A view against Uralic

Illness has prevented me from making updates for the past week, but I did get some reading done. I recently acquired through inter-library loan Angela Marcantonio’s The Uralic Language Family: Facts, Myths and Statistics, published by Blackwell in 2002. I got it only because it was a title about Uralic from a respectable publisher (i.e. not some Nostratic self-publishing scheme), but I was surprised to find that Prof Marcantonio opposes the view of the Uralic languages as a genetic family:

The detailed analysis which is carried out in this book has uncovered a total absence of scientific evidence in favour of the notion that the Uralic languages form a language family, that is, a genetically coherent group of related languages. Therefore, in short, I shall conclude that Uralic is not a valid node.

I thought this all sounded somewhat familiar, and I realised that I had already read some months ago Linguistic Shadow-Boxing, a defence against Marcantonio’s work by Johanna Lakso of the University of Vienna. Prof Laakso reveals the flaws in Prof Marcantonio’s work quite well.

I think it seems obnoxious when a scholar, as Marcantonio does, challenging the majority view doesn’t just simply present his alternative viewpoint, but rambles about how established dogma won’t easily accept new insight. When I flipped through William Schmalstieg’s monograph ‘Monophthongizations—more plausible than laryngeals!’ (collected in The New Sound of Indo-European), the bibliography’s mention of a Scientific American article on the ‘resistence of science to new discoveries’ didn’t make me too thrilled about reading his piece.

Janáček’s Glagolitic Mass is useless

Back when I first learned about Old Church Slavonic, the sexiest language around, I was intrigued by Czech composer Leoš Janáček’s masterpiece of twentieth-century choral repetoire, the Glagolitic Mass. Instead of setting the mass in Latin, as is the fashion and which he himself considered in 1908, Janáček instead decided to look far back into his country’s history and set the mass in Old Church Slavonic. I bought a recording right away, and for some months enjoyed the music while puzzling over the libretto. Why, I thought, was the OCS vowel yat marked (in transliteration as ě), while the two nasal vowels were not to be seen at all? How authentic was the text, and was I sure to be getting Old Church Slavonic instead of some thoroughly uninteresting redaction like Russian Church Slavonic?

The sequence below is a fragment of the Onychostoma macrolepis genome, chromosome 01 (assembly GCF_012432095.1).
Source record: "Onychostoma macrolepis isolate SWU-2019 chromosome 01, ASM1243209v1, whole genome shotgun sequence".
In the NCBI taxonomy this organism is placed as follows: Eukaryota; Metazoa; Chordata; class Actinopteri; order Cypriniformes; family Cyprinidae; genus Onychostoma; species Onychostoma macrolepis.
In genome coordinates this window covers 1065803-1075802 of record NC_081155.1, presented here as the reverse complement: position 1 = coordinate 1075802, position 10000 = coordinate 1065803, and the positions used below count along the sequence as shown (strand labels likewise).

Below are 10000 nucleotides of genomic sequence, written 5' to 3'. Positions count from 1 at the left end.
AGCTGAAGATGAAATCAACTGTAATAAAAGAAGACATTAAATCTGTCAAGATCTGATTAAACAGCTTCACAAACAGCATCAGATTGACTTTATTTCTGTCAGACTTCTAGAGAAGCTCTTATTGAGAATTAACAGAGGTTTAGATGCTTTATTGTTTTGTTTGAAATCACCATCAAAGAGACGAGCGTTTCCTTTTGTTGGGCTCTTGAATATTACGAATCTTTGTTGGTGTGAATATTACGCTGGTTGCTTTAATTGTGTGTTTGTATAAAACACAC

I discovered the awful truth upon acquiring Paul Wingfield’s Janáček: Glagolitic Mass, a Cambridge Music Handbook. In the third chapter, ‘The (Old?) Church Slavonic text’, Wingfield—guided by a few fine handbooks for OCS—shows that the text of Janáček’s work is a hybrid and error-ridden, transliterated variant of Old Church Slavonic. Not only did Janáček piece together the work from two imperfect attempts at getting to an OCS mass, but in the process of revising the music he would write out the text from memory and fail to check it against the source. A scholar, Miloš Weingart, attempted to correct the text in 1928, but he felt he had to omit the nasal vowels, thinking them too difficult for singers, and had to leave out the missing jers lest he add a hundred extra syllables to the work.

Further attempts have been made in the last seventy years to reach an acceptable text that could fairly well be called Old Church Slavonic, but none entirely successfully. The only Old Church Slavonic gimmick I could show off to my friends, unwilling to admit OCS’s class and allure, proves to be an mismash about as unnatural as anything one would hear in Russian or Bulgarian liturgies. Oh well, at least it is still good music.

Racism in Modern IE Studies?